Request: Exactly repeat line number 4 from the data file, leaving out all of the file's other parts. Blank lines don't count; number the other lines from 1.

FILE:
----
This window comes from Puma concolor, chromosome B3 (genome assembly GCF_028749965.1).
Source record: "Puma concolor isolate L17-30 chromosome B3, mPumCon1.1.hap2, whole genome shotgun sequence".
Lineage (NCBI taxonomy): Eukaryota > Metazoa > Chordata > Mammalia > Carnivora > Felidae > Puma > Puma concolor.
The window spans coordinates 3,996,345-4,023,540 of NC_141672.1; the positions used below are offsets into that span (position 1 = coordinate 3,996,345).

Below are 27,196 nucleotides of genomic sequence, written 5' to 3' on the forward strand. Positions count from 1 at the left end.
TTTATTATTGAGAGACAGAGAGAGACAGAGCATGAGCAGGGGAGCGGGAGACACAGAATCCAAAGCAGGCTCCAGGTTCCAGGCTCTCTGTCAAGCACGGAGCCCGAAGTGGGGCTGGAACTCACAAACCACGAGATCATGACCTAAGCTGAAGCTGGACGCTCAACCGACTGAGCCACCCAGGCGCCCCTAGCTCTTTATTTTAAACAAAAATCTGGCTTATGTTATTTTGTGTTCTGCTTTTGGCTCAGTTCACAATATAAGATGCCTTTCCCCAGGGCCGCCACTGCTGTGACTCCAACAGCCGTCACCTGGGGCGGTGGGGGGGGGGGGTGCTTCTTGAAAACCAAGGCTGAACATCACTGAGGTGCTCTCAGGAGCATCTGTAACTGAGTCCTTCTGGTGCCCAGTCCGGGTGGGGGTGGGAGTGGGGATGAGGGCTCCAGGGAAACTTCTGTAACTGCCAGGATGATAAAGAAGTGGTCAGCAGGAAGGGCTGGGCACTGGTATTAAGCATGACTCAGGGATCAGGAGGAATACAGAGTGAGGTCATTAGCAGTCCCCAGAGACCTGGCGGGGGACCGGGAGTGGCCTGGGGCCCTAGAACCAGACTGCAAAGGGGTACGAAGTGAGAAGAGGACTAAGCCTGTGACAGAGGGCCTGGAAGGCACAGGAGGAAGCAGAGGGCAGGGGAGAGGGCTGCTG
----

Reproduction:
The window spans coordinates 3,996,345-4,023,540 of NC_141672.1; the positions used below are offsets into that span (position 1 = coordinate 3,996,345).